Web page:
‘Releasing Anger’ | All Sober Book Club

Four decades ago, an anonymous man in recovery sketched out some humble truths in 15 pages and discovered "anger is a friend," in some ways

December 20, 2023
Cover of the book Releasing Anger, by Richard S.

Releasing Anger by Richard S. | 24 pp. | Hazelden Publishing | 1985. (Also available to borrow, free, from the Internet Archive.)

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The terminology, treatments and understanding of addiction psychology have evolved over the years, but the hardest feelings of addiction and early recovery sure seem to sting the same for every generation. Shame. Loneliness. Frustration. Apathy. Fear. Anger.

Yet despite its familiarity, the last of these, “a normal feeling that every human being on this earth has,” proved particularly bedeviling for people in recovery, noticed an Alcoholics Anonymous member whose only known credentials are his first name and last initial — Richard S.

“Releasing Anger,” Richard’s 15-page meditation on anger and recovery, is not groundbreaking. It is explicitly remedial, an introduction to a basic universal emotion that many newly sober people forgot, or never learned, how to process without substances. After a brief foray through what causes anger, what it feels like, and whose issue it is to deal with (yours), Richard pinpoints some unhealthy approaches to anger (denial and “cold anger”; aggression and blame), where they may lead (“suppressed anger = pity = resentment = DRINK”), and how one might best recognize, work through and express anger.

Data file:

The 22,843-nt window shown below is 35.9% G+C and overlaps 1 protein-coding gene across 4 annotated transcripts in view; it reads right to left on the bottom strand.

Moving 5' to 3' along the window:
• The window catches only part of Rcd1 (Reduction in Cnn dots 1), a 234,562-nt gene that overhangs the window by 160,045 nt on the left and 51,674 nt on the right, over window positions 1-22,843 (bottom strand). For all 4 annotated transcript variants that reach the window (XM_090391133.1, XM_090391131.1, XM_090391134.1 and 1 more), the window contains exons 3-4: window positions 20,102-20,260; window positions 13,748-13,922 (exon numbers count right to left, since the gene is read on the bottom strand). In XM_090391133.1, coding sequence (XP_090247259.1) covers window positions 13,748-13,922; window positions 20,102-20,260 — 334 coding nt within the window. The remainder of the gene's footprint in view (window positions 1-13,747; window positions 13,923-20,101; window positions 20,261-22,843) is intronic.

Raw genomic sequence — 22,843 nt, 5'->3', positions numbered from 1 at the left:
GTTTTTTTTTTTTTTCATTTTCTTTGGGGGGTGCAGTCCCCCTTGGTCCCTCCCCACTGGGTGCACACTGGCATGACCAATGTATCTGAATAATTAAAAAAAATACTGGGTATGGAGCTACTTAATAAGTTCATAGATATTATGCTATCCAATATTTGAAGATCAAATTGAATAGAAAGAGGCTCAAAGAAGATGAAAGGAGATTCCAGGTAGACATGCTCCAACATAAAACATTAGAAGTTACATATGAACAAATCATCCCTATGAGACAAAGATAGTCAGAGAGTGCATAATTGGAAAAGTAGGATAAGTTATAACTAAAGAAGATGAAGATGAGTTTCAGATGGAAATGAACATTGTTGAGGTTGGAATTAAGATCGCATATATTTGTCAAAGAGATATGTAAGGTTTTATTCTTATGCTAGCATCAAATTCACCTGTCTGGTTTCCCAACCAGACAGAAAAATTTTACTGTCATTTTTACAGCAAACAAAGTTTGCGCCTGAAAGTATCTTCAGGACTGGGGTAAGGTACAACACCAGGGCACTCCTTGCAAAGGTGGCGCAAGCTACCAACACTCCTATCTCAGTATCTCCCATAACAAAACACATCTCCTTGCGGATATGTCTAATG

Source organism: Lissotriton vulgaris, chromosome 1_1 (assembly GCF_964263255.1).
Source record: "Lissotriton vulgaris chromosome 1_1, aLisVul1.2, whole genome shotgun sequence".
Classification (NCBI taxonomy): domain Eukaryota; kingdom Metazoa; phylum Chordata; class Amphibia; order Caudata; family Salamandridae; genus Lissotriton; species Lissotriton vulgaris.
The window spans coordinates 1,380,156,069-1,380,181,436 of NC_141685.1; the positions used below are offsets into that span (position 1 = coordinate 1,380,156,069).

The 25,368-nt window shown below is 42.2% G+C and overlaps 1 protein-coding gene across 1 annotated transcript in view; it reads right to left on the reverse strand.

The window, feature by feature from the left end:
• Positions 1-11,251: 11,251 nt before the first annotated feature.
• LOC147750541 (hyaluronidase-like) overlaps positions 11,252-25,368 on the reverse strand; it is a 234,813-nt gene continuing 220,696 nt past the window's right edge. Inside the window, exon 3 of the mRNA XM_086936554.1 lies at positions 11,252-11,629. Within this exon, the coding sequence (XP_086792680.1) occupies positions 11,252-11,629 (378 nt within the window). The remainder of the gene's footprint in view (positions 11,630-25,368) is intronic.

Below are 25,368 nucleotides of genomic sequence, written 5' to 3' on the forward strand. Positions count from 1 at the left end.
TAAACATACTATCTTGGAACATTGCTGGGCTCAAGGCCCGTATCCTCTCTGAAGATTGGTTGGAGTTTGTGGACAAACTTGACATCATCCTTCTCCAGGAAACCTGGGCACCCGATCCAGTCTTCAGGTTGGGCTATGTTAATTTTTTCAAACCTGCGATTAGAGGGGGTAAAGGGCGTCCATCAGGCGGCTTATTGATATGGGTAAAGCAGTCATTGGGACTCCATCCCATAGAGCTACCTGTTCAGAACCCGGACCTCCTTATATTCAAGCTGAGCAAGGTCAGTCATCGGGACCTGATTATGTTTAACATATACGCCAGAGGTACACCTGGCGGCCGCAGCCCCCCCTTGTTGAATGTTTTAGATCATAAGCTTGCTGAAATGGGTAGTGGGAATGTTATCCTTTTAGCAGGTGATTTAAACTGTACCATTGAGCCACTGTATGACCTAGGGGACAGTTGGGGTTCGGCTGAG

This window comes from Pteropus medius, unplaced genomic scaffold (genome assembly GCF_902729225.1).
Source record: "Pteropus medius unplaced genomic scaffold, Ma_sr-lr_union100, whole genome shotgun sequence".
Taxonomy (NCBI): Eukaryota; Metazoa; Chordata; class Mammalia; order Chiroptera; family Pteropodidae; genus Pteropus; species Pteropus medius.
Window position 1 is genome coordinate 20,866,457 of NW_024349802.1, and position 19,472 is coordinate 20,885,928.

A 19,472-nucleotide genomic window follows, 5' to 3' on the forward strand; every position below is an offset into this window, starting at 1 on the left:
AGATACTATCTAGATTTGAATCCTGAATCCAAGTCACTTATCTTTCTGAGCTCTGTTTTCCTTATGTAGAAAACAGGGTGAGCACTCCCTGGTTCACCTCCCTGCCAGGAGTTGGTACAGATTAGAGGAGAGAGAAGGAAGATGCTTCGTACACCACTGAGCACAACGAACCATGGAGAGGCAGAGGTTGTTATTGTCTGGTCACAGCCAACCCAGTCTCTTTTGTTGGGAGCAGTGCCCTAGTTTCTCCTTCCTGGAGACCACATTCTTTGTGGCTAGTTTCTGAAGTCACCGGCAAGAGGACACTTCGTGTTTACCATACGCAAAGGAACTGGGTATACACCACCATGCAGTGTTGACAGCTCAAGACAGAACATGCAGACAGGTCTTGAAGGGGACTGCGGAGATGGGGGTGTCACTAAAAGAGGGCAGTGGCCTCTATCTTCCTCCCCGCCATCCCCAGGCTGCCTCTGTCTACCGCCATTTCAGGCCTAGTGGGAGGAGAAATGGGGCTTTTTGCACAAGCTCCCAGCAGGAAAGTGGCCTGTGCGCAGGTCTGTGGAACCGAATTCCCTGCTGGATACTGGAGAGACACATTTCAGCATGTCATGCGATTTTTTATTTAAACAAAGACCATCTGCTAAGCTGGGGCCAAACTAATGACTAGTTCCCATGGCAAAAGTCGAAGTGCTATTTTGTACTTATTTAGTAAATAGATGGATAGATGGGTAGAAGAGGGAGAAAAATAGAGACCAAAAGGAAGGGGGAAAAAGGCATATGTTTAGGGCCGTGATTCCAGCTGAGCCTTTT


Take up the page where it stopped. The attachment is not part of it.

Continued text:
This isn’t meant to be complicated stuff. The idea is that you can flip through and mark up the pamphlet in half an hour — and then remember to grab it again later, when you’re seething. Stick around for Richard’s pensées on anger and what we today call mental well-being. “We are striving for wholeness, and wholeness is neither right nor wrong,” he concludes. “Wholeness doesn’t exclude anger or fear any more than it excludes happiness or sadness. … The more we accept and are aware of anger, the more loving and caring our own lives become.”

Cover image: Copyright © 1985, Hazelden Publishing

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